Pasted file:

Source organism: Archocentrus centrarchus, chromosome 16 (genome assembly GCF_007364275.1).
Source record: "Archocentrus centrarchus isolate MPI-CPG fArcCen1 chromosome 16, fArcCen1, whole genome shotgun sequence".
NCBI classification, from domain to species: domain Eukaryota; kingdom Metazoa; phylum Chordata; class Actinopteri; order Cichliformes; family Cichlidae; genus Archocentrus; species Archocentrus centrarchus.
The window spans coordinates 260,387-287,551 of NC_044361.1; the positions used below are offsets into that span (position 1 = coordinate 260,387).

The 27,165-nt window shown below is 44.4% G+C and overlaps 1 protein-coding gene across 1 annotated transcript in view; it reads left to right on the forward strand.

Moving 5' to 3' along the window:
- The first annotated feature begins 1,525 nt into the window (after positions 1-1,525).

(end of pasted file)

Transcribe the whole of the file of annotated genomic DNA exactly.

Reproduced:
Source organism: Archocentrus centrarchus, chromosome 16 (genome assembly GCF_007364275.1).
Source record: "Archocentrus centrarchus isolate MPI-CPG fArcCen1 chromosome 16, fArcCen1, whole genome shotgun sequence".
NCBI classification, from domain to species: domain Eukaryota; kingdom Metazoa; phylum Chordata; class Actinopteri; order Cichliformes; family Cichlidae; genus Archocentrus; species Archocentrus centrarchus.
The window spans coordinates 260,387-287,551 of NC_044361.1; the positions used below are offsets into that span (position 1 = coordinate 260,387).

The 27,165-nt window shown below is 44.4% G+C and overlaps 1 protein-coding gene across 1 annotated transcript in view; it reads left to right on the forward strand.

Moving 5' to 3' along the window:
- The first annotated feature begins 1,525 nt into the window (after positions 1-1,525).